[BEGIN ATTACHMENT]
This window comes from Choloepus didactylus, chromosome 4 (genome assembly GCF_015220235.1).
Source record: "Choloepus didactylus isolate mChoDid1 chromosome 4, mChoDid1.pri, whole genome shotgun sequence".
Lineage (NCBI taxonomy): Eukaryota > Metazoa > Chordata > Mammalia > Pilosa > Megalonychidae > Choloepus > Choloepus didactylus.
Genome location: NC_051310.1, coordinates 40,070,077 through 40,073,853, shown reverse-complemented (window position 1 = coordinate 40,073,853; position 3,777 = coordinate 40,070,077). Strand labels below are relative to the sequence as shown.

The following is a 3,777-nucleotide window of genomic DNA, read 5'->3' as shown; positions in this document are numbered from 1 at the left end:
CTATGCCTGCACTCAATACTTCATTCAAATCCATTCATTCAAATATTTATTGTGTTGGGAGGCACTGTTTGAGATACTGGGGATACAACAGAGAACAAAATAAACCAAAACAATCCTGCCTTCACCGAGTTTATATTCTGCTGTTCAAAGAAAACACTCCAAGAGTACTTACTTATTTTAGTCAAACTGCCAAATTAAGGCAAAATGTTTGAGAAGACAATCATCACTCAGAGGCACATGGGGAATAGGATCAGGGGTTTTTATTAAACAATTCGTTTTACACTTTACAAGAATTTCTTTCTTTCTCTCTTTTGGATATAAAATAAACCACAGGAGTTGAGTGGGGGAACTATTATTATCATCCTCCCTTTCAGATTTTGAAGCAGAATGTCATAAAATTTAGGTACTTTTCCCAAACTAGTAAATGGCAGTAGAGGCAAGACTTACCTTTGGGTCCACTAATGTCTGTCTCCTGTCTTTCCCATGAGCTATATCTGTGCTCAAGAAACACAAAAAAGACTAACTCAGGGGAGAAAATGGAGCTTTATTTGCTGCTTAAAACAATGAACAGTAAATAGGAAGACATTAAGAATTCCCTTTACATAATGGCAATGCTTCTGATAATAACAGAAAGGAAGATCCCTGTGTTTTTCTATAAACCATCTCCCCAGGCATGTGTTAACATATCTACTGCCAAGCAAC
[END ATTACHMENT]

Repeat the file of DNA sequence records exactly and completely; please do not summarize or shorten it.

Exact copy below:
This window comes from Choloepus didactylus, chromosome 4 (genome assembly GCF_015220235.1).
Source record: "Choloepus didactylus isolate mChoDid1 chromosome 4, mChoDid1.pri, whole genome shotgun sequence".
Lineage (NCBI taxonomy): Eukaryota > Metazoa > Chordata > Mammalia > Pilosa > Megalonychidae > Choloepus > Choloepus didactylus.
Genome location: NC_051310.1, coordinates 40,070,077 through 40,073,853, shown reverse-complemented (window position 1 = coordinate 40,073,853; position 3,777 = coordinate 40,070,077). Strand labels below are relative to the sequence as shown.

The following is a 3,777-nucleotide window of genomic DNA, read 5'->3' as shown; positions in this document are numbered from 1 at the left end:
CTATGCCTGCACTCAATACTTCATTCAAATCCATTCATTCAAATATTTATTGTGTTGGGAGGCACTGTTTGAGATACTGGGGATACAACAGAGAACAAAATAAACCAAAACAATCCTGCCTTCACCGAGTTTATATTCTGCTGTTCAAAGAAAACACTCCAAGAGTACTTACTTATTTTAGTCAAACTGCCAAATTAAGGCAAAATGTTTGAGAAGACAATCATCACTCAGAGGCACATGGGGAATAGGATCAGGGGTTTTTATTAAACAATTCGTTTTACACTTTACAAGAATTTCTTTCTTTCTCTCTTTTGGATATAAAATAAACCACAGGAGTTGAGTGGGGGAACTATTATTATCATCCTCCCTTTCAGATTTTGAAGCAGAATGTCATAAAATTTAGGTACTTTTCCCAAACTAGTAAATGGCAGTAGAGGCAAGACTTACCTTTGGGTCCACTAATGTCTGTCTCCTGTCTTTCCCATGAGCTATATCTGTGCTCAAGAAACACAAAAAAGACTAACTCAGGGGAGAAAATGGAGCTTTATTTGCTGCTTAAAACAATGAACAGTAAATAGGAAGACATTAAGAATTCCCTTTACATAATGGCAATGCTTCTGATAATAACAGAAAGGAAGATCCCTGTGTTTTTCTATAAACCATCTCCCCAGGCATGTGTTAACATATCTACTGCCAAGCAAC